I have always liked Salcombe. With its combination of strong nautical tradition and rural South Devon charm, it’s pretty much perfect in my book. So when Matt, Salcombe RNLI crew member and volunteer press officer, got in touch to ask if the little guys and I would like to come down for a tour of the station, we couldn’t say yes quickly enough. Which is how, one Saturday morning, Natalie, Molly (our Labrador), the little guys and I found ourselves staring up at the brick façade of one of the loveliest lifeboat stations I have ever seen.
We’d arranged to meet Matt at midday and, on the dot, a small scooter whizzed around the corner. On it was a large, grinning figure wearing a helmet. The tiny windscreen of the scooter sported the RNLI flag and the words ‘Lifeboat Crew’. “I guess that’ll be him, then,” observed Natalie dryly. Indeed, it was. And as Matt walked us up to the station’s crew room, he told us why he had eschewed the traditional Land Rover for something more zippy.
As anyone who has been there will know, traffic in Salcombe, especially in Summer, can be a bit of a nightmare. Tiny one-way streets and bumbling tourists driving chunky SUVs conspire, Matt explained, against the lifeboat crew member racing for a shout. So several of the crew have got themselves scooters like his, so they can skirt the crowds and get to the station as quickly as possible. They head off in one or both of the station’s lifeboats, leaving a little row of shiny scooters parked up outside.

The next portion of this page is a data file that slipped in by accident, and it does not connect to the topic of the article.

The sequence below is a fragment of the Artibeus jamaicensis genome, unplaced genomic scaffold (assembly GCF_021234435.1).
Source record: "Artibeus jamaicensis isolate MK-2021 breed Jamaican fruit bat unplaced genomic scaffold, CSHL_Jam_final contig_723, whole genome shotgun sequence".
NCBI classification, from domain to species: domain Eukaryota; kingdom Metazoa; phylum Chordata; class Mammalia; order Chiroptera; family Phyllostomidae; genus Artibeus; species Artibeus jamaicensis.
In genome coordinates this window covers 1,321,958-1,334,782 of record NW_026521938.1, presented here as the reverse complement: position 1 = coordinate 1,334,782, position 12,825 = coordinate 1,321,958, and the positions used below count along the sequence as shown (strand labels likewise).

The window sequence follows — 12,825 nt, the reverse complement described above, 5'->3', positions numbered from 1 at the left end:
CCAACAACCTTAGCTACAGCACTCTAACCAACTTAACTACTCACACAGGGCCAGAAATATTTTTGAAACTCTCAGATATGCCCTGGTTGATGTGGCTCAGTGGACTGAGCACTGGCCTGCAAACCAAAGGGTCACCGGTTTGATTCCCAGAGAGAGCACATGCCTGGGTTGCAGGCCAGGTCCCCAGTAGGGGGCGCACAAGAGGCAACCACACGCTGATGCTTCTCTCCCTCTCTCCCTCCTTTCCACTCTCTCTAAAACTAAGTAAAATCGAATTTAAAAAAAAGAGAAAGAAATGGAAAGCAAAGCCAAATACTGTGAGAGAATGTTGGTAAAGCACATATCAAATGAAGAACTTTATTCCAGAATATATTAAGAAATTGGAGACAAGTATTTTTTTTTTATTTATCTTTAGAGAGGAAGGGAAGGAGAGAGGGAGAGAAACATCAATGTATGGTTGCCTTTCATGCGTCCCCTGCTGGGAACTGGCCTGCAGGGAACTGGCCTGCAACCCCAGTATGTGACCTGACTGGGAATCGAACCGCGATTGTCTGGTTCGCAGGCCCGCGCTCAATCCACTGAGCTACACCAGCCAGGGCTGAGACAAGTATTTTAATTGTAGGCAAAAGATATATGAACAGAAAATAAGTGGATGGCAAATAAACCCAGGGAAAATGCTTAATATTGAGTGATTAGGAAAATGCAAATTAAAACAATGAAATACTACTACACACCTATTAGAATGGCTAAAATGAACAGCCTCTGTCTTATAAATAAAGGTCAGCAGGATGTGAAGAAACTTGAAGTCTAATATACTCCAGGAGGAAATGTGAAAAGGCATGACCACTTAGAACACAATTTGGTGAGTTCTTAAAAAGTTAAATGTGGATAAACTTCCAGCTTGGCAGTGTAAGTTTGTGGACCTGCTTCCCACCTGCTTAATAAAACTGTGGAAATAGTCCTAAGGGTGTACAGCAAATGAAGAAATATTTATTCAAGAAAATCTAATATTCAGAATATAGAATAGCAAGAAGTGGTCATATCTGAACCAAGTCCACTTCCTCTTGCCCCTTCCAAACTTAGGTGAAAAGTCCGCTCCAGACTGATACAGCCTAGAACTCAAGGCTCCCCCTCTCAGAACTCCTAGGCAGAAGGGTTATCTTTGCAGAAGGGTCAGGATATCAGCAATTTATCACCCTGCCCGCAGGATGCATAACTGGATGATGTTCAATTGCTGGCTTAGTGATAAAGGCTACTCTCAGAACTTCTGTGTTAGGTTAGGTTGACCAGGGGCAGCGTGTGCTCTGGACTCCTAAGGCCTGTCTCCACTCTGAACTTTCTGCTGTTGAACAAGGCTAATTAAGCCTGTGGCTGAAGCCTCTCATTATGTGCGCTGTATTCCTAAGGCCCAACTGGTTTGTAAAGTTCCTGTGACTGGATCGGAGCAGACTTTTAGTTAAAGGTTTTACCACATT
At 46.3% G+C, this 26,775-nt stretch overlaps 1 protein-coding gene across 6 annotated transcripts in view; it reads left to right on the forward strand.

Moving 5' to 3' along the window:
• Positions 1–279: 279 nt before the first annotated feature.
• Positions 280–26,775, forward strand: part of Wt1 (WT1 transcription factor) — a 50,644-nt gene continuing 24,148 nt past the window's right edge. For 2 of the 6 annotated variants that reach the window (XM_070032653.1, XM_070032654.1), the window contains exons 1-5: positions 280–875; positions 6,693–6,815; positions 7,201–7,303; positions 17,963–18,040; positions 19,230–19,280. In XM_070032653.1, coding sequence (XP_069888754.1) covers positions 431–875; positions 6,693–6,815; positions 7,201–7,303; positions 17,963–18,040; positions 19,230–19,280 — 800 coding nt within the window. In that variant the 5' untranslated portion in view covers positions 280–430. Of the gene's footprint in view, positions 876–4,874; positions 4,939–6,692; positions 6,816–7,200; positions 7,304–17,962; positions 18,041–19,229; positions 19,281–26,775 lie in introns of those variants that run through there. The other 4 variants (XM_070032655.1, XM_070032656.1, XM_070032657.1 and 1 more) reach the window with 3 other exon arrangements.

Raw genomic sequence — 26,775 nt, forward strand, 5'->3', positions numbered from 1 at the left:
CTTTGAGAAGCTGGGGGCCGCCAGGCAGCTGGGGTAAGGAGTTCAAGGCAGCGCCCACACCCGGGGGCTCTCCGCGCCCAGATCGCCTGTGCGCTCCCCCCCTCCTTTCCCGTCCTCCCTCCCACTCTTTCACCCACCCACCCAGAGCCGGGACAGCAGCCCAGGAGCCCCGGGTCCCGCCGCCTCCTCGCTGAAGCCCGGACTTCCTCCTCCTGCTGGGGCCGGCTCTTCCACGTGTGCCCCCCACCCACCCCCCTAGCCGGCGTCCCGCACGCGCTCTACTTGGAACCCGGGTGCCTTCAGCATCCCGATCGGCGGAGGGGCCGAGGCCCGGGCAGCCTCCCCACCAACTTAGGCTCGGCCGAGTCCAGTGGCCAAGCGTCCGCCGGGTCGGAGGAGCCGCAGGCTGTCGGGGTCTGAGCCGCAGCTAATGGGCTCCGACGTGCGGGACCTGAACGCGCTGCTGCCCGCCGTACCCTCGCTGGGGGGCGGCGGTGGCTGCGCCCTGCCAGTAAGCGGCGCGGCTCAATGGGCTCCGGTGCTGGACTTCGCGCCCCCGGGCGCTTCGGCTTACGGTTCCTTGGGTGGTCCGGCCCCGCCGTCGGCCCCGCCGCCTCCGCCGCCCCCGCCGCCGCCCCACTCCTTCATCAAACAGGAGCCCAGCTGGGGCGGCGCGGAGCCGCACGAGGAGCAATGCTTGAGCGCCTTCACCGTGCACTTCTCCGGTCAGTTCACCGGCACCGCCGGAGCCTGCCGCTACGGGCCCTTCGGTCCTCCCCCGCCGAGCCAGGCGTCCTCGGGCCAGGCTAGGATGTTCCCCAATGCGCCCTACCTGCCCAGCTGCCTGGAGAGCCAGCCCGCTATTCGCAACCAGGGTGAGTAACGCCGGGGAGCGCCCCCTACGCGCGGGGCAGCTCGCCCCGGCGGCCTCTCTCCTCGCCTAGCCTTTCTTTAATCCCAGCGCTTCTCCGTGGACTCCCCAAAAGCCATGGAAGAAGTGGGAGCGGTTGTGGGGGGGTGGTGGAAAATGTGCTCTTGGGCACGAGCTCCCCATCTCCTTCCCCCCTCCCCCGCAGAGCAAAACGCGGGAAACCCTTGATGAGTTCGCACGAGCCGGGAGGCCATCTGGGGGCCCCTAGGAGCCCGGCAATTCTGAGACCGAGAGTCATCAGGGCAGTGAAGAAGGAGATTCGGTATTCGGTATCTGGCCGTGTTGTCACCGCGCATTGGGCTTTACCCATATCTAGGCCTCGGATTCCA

Up in the crew room, the little guys flocked instantly to the superb view across the harbour. Salcombe is situated on a ‘ria’, which is a drowned valley flooded by rising sea levels. It’s not technically an estuary, as it doesn’t have a large river flowing into it; just a few small streams that are dwarfed by the size of the ria itself. And it is, I can attest, a truly great place for watersports of all kinds.